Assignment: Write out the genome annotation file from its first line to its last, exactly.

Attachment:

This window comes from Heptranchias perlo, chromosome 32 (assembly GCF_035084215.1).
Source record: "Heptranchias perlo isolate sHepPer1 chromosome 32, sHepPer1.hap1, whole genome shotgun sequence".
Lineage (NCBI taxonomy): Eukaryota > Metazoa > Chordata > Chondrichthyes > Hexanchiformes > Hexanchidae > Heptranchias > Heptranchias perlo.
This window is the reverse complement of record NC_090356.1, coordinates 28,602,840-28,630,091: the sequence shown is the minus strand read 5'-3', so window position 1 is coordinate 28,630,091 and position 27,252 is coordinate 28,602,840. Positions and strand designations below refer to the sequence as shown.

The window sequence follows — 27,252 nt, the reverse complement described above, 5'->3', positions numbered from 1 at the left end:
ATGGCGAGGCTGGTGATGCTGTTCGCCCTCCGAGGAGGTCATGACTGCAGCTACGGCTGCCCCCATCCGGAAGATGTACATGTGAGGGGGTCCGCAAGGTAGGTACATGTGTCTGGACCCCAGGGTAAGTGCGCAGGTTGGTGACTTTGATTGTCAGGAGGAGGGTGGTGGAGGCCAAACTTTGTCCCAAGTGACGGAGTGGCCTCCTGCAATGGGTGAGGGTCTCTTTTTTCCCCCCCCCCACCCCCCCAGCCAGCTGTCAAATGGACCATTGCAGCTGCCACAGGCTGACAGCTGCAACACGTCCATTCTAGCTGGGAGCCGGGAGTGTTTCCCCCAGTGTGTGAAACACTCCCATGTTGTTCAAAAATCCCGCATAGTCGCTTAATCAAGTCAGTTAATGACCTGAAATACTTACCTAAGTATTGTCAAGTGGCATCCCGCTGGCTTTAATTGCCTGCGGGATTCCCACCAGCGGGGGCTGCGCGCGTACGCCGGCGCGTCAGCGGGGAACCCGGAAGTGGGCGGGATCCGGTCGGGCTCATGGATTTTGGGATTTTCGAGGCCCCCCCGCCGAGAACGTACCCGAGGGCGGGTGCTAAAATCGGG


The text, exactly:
This window comes from Heptranchias perlo, chromosome 32 (assembly GCF_035084215.1).
Source record: "Heptranchias perlo isolate sHepPer1 chromosome 32, sHepPer1.hap1, whole genome shotgun sequence".
Lineage (NCBI taxonomy): Eukaryota > Metazoa > Chordata > Chondrichthyes > Hexanchiformes > Hexanchidae > Heptranchias > Heptranchias perlo.
This window is the reverse complement of record NC_090356.1, coordinates 28,602,840-28,630,091: the sequence shown is the minus strand read 5'-3', so window position 1 is coordinate 28,630,091 and position 27,252 is coordinate 28,602,840. Positions and strand designations below refer to the sequence as shown.

The window sequence follows — 27,252 nt, the reverse complement described above, 5'->3', positions numbered from 1 at the left end:
ATGGCGAGGCTGGTGATGCTGTTCGCCCTCCGAGGAGGTCATGACTGCAGCTACGGCTGCCCCCATCCGGAAGATGTACATGTGAGGGGGTCCGCAAGGTAGGTACATGTGTCTGGACCCCAGGGTAAGTGCGCAGGTTGGTGACTTTGATTGTCAGGAGGAGGGTGGTGGAGGCCAAACTTTGTCCCAAGTGACGGAGTGGCCTCCTGCAATGGGTGAGGGTCTCTTTTTTCCCCCCCCCCACCCCCCCAGCCAGCTGTCAAATGGACCATTGCAGCTGCCACAGGCTGACAGCTGCAACACGTCCATTCTAGCTGGGAGCCGGGAGTGTTTCCCCCAGTGTGTGAAACACTCCCATGTTGTTCAAAAATCCCGCATAGTCGCTTAATCAAGTCAGTTAATGACCTGAAATACTTACCTAAGTATTGTCAAGTGGCATCCCGCTGGCTTTAATTGCCTGCGGGATTCCCACCAGCGGGGGCTGCGCGCGTACGCCGGCGCGTCAGCGGGGAACCCGGAAGTGGGCGGGATCCGGTCGGGCTCATGGATTTTGGGATTTTCGAGGCCCCCCCGCCGAGAACGTACCCGAGGGCGGGTGCTAAAATCGGG